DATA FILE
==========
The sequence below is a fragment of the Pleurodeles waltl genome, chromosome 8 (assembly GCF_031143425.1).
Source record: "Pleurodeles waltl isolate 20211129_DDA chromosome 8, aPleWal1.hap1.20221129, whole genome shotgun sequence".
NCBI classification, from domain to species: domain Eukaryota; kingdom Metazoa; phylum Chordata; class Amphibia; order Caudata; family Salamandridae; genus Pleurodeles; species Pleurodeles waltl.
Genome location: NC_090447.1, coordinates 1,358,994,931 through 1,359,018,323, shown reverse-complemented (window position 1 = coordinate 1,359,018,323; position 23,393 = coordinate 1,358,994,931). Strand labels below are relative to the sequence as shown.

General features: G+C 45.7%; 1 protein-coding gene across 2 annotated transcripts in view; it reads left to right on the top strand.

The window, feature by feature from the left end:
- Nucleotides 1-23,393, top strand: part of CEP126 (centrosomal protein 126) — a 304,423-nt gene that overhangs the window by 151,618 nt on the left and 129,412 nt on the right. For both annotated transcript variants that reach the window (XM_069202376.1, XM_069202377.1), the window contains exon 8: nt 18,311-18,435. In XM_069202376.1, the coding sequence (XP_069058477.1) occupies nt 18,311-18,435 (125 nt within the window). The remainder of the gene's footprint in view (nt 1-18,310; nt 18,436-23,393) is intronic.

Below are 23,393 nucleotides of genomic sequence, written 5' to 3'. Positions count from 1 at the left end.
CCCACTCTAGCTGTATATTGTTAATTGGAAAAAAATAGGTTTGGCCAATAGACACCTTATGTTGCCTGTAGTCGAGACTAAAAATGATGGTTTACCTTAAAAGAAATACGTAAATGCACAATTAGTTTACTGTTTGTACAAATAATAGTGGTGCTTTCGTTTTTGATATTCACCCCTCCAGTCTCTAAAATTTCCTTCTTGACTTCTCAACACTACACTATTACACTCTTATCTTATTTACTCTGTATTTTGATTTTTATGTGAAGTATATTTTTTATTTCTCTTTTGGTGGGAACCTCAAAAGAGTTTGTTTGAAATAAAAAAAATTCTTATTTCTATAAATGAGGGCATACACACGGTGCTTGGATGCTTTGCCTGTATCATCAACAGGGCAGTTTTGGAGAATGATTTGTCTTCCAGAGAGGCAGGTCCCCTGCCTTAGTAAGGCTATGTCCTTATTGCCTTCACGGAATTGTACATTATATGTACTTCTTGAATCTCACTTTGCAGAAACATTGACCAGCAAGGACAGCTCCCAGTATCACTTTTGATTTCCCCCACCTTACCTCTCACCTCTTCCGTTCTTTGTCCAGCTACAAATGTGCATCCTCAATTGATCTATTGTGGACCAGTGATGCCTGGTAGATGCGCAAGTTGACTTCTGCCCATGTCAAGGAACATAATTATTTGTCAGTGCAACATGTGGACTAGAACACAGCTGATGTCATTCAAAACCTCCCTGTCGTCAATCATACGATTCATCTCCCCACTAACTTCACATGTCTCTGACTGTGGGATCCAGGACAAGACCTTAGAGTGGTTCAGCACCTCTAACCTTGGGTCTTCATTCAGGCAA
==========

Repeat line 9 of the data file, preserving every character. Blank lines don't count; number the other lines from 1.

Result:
CCCACTCTAGCTGTATATTGTTAATTGGAAAAAAATAGGTTTGGCCAATAGACACCTTATGTTGCCTGTAGTCGAGACTAAAAATGATGGTTTACCTTAAAAGAAATACGTAAATGCACAATTAGTTTACTGTTTGTACAAATAATAGTGGTGCTTTCGTTTTTGATATTCACCCCTCCAGTCTCTAAAATTTCCTTCTTGACTTCTCAACACTACACTATTACACTCTTATCTTATTTACTCTGTATTTTGATTTTTATGTGAAGTATATTTTTTATTTCTCTTTTGGTGGGAACCTCAAAAGAGTTTGTTTGAAATAAAAAAAATTCTTATTTCTATAAATGAGGGCATACACACGGTGCTTGGATGCTTTGCCTGTATCATCAACAGGGCAGTTTTGGAGAATGATTTGTCTTCCAGAGAGGCAGGTCCCCTGCCTTAGTAAGGCTATGTCCTTATTGCCTTCACGGAATTGTACATTATATGTACTTCTTGAATCTCACTTTGCAGAAACATTGACCAGCAAGGACAGCTCCCAGTATCACTTTTGATTTCCCCCACCTTACCTCTCACCTCTTCCGTTCTTTGTCCAGCTACAAATGTGCATCCTCAATTGATCTATTGTGGACCAGTGATGCCTGGTAGATGCGCAAGTTGACTTCTGCCCATGTCAAGGAACATAATTATTTGTCAGTGCAACATGTGGACTAGAACACAGCTGATGTCATTCAAAACCTCCCTGTCGTCAATCATACGATTCATCTCCCCACTAACTTCACATGTCTCTGACTGTGGGATCCAGGACAAGACCTTAGAGTGGTTCAGCACCTCTAACCTTGGGTCTTCATTCAGGCAA